El-Safarjaal (Quince) Season

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In loving memory of my dear brother, Dr. Adnan Ghalib Abbasi.

Story by Feryal Abbasi-Ghnaim
Translation by Wafa Ghnaim

Brothers and sisters, it’s that time of year when quince, or el-safarjal (السفرجل), is in season again! Quince is one of my favorite fruits, not only because of the delicious preserves I make every year, but because of its symbolism in the most significant moments of my life. There is an old saying in Arabic about quince:

“How shall I remember you, oh quince? Every bite is bittersweet. Where do I start my story with you, oh quince?” (كيف بدي اتذكرك ياسفرجلة بكل مصة غصة, من اين ابدأ قصتي معك ايها السفرجلة؟)

Though not the beginning, I will start my quince story in 1989, when my husband, daughters and I moved from the east coast of the United States to settle in Portland, Oregon. Oregon’s moderate temperatures during the fall and winter is similar to the climates in Palestine, Jordan and Syria and brings in a robust harvest of fruits, like quince, every year.

At our new home in Oregon, we discovered a neighbor had a quince tree in her backyard. When we first met her, we immediately asked how she prepared the luscious batch of delicious quince that fell from the tree in her backyard. She admitted that she did not know what to do with them, and asked if we could take them off her hands. I learned how to make quince as a young girl, growing up in Damascus and Jordan. Preparing quince preserves is a recipe passed on from my mother and grandmother, as it grew generously in this part of the world.

Thus began my quince journey in America.

In the same year my brother, the late Dr. Adnan Abbasi (may he rest in peace), visited us from Troy, Michigan. My brother mentioned that he hadn’t eaten quince since for over 20 years , and had longed for the preserves our family prepared growing up. From that point on, my husband and I began our search for a quince tree – one that we can harvest and grow throughout the years.

So, we began our search for quince seeds. We visited a number of farms and nurseries all over Oregon – we had no idea where to find these seemingly rare quince seeds. It took us years of researching and exploring Oregon until finally, we found a small quince tree 12 feet in length! I don’t remember exactly where in Oregon we found this little miracle, because I was so overwhelmed with delight that all I could do was stuff the tree in our small car, setting it over the passenger seats through the front seat window – to get it home immediately.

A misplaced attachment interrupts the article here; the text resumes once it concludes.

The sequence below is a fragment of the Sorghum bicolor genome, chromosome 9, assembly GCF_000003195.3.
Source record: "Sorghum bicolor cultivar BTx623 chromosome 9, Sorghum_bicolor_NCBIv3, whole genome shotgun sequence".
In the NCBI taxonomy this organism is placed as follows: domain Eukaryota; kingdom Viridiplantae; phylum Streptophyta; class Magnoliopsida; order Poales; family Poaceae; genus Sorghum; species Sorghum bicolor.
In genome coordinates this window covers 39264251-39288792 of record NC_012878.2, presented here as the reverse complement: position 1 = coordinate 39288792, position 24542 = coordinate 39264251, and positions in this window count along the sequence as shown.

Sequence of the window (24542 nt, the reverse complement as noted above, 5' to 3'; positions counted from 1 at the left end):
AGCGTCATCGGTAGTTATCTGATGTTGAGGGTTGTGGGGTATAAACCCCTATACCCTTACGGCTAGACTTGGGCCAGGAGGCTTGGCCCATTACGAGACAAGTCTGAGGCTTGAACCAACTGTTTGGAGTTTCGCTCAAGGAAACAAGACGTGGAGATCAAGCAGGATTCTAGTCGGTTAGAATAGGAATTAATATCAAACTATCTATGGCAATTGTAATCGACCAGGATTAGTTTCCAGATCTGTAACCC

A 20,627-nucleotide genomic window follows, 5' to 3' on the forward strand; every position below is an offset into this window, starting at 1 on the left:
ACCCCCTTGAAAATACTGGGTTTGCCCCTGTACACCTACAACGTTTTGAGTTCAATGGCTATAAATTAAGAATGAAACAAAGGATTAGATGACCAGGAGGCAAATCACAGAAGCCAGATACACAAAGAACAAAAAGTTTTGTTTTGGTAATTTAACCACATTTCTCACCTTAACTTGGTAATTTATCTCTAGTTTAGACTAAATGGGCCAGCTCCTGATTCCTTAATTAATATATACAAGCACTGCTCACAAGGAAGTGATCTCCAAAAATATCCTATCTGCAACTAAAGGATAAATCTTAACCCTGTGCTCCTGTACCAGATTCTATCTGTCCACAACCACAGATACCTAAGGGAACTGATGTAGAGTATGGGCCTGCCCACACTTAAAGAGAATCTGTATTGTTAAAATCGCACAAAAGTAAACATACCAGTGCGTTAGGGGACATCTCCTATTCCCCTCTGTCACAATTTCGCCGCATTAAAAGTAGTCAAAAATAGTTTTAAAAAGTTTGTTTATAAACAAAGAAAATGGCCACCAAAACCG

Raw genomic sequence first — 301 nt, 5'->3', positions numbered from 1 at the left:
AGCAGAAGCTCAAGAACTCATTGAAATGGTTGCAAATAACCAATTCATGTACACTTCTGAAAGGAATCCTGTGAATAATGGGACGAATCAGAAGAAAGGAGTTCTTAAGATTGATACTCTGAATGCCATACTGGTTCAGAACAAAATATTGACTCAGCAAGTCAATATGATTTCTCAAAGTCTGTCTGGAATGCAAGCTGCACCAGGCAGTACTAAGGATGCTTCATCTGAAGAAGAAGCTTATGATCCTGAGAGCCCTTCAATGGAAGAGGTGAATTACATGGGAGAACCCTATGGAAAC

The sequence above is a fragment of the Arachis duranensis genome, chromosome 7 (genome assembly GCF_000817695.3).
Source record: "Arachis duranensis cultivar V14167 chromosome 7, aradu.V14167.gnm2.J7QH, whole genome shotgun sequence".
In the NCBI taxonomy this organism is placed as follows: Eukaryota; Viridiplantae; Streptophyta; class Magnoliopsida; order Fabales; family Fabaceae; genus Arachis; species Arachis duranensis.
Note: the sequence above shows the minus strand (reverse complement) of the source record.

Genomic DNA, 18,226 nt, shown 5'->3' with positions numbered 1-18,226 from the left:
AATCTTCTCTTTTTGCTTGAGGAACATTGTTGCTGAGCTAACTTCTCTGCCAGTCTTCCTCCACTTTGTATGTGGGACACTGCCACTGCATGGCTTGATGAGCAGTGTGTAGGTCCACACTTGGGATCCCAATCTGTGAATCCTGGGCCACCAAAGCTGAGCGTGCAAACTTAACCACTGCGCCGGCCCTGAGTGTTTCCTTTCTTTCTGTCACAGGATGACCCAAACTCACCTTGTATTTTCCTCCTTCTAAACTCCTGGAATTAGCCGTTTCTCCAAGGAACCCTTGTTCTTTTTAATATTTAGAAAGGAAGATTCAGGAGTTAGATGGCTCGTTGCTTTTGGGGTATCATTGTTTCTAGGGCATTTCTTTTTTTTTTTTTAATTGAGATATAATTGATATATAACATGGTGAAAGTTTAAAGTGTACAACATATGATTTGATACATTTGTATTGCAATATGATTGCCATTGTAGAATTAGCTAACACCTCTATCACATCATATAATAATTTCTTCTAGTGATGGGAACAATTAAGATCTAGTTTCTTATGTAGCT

Many years passed before my beautiful quince tree bore fruit. During that time, our neighbor happily let us pick the quince so that hers didn’t go to waste. Our quince tree became lush and tall, finally bearing fruit a few years later.

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Orange quince from my tree.

I practiced during those years, on my neighbors quince. I learned that there are many different kinds of quince, such as the pineapple quince. This type of quince is small or medium and smells exactly like a pineapple. Quince is also referred to as “hard apples”, likely due to its size, shape and texture being similar to apples. My tree bore the orange quince, which was large and weighed about one kilogram. The orange quince also resembled that of an oversized, yellow, malformed apple.

Quince grew and ripened best during the months of October and November in Oregon. I was blessed with a tree that bore a lot of fruit! As soon as I could, I made my brother his first batch of quince preserves and from that point on, I sent him a fresh batch of  quince preserves every fall season so he would never run out again. I found so much joy in making this delicious jam, that I would try to keep up with the quince tree, making extra batches so they would not go to waste. I’d share them with my friends, relatives and neighbors. I would also need to make enough for my husband and three daughters who loved quince on bread, peanut butter and quince jam sandwiches, and quince-filled desserts.

In 2002, my brother suddenly fell ill. One month and a half after I found out of my brothers illness, I was in my kitchen. Contemplating, I stared out the kitchen window to my lush yard, full of apple trees, cherry trees, fig trees, blackberry bushes, mint… and then suddenly I saw my beloved quince tree. It was uncharacteristically heaving over, with a large branch touching the ground. It was almost as though it looked sick, but I wondered if I had waited too long to pick my next batch of orange quince. Maybe the weight was too much to bear. I called my youngest daughter, Safa, and asked her to help me pick the tree and lift the branch off of the ground. She quickly came with a wicker basket, prepared to help.

When we walked outside to the tree, I was surprised to see that the tree had split from the very center of the trunk from an infestation. Tears streamed down my face, and I cried to Allah. My brother and the tree were one.

When one was sick, so was the other.

Later that year, I visited my brother in Michigan with my two daughters. With me, I brought 12 jars of quince preserves — my usual shipment to him every fall season. I was able to salvage some of the quince, though the tree had been recuperating from infestation.